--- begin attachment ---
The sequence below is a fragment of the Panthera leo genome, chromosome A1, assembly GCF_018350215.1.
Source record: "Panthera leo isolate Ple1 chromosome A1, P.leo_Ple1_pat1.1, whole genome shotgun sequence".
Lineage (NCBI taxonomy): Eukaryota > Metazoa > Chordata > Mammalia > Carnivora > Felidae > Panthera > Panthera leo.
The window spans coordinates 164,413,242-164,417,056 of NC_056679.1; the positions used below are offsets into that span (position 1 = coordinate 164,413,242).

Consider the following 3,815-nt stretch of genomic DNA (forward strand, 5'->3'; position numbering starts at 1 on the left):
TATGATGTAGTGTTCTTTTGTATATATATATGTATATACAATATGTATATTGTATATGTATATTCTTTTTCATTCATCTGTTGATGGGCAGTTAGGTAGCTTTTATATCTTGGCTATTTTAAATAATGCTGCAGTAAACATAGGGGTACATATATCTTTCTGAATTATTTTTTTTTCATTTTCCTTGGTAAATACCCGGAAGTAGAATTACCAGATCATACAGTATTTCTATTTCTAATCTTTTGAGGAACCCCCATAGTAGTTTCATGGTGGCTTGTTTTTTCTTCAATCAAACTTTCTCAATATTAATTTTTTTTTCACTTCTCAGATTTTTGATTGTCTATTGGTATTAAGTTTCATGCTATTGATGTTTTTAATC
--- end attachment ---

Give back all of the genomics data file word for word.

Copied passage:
The sequence below is a fragment of the Panthera leo genome, chromosome A1, assembly GCF_018350215.1.
Source record: "Panthera leo isolate Ple1 chromosome A1, P.leo_Ple1_pat1.1, whole genome shotgun sequence".
Lineage (NCBI taxonomy): Eukaryota > Metazoa > Chordata > Mammalia > Carnivora > Felidae > Panthera > Panthera leo.
The window spans coordinates 164,413,242-164,417,056 of NC_056679.1; the positions used below are offsets into that span (position 1 = coordinate 164,413,242).

Consider the following 3,815-nt stretch of genomic DNA (forward strand, 5'->3'; position numbering starts at 1 on the left):
TATGATGTAGTGTTCTTTTGTATATATATATGTATATACAATATGTATATTGTATATGTATATTCTTTTTCATTCATCTGTTGATGGGCAGTTAGGTAGCTTTTATATCTTGGCTATTTTAAATAATGCTGCAGTAAACATAGGGGTACATATATCTTTCTGAATTATTTTTTTTTCATTTTCCTTGGTAAATACCCGGAAGTAGAATTACCAGATCATACAGTATTTCTATTTCTAATCTTTTGAGGAACCCCCATAGTAGTTTCATGGTGGCTTGTTTTTTCTTCAATCAAACTTTCTCAATATTAATTTTTTTTTCACTTCTCAGATTTTTGATTGTCTATTGGTATTAAGTTTCATGCTATTGATGTTTTTAATC